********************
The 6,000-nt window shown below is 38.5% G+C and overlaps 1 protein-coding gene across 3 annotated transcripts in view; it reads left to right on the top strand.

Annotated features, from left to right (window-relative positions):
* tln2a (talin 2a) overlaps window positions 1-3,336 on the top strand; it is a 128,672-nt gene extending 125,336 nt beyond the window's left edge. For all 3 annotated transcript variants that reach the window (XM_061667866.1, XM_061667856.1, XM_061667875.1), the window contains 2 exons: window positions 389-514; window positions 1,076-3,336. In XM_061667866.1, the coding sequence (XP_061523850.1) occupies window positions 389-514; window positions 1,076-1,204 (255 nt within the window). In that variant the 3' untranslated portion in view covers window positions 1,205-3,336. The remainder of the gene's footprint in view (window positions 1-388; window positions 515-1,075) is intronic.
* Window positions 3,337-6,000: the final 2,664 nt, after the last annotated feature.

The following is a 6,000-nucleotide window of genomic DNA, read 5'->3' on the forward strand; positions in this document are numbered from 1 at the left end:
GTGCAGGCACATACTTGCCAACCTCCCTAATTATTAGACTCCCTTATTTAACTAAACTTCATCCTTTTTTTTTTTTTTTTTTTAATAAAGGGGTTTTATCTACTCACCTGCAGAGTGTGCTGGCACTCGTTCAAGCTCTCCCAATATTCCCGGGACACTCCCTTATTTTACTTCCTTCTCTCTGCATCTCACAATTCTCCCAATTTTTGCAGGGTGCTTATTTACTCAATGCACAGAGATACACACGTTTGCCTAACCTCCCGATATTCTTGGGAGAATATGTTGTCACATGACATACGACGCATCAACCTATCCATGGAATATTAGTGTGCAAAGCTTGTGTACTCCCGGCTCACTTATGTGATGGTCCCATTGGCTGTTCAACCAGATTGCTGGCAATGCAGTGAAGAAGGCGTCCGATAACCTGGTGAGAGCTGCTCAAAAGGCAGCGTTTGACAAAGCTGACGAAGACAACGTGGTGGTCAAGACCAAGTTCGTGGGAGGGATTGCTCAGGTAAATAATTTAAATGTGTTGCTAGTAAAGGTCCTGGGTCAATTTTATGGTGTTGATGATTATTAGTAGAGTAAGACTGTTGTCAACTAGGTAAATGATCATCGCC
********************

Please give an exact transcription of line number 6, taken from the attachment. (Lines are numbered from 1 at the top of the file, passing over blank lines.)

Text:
GTGCAGGCACATACTTGCCAACCTCCCTAATTATTAGACTCCCTTATTTAACTAAACTTCATCCTTTTTTTTTTTTTTTTTTTAATAAAGGGGTTTTATCTACTCACCTGCAGAGTGTGCTGGCACTCGTTCAAGCTCTCCCAATATTCCCGGGACACTCCCTTATTTTACTTCCTTCTCTCTGCATCTCACAATTCTCCCAATTTTTGCAGGGTGCTTATTTACTCAATGCACAGAGATACACACGTTTGCCTAACCTCCCGATATTCTTGGGAGAATATGTTGTCACATGACATACGACGCATCAACCTATCCATGGAATATTAGTGTGCAAAGCTTGTGTACTCCCGGCTCACTTATGTGATGGTCCCATTGGCTGTTCAACCAGATTGCTGGCAATGCAGTGAAGAAGGCGTCCGATAACCTGGTGAGAGCTGCTCAAAAGGCAGCGTTTGACAAAGCTGACGAAGACAACGTGGTGGTCAAGACCAAGTTCGTGGGAGGGATTGCTCAGGTAAATAATTTAAATGTGTTGCTAGTAAAGGTCCTGGGTCAATTTTATGGTGTTGATGATTATTAGTAGAGTAAGACTGTTGTCAACTAGGTAAATGATCATCGCC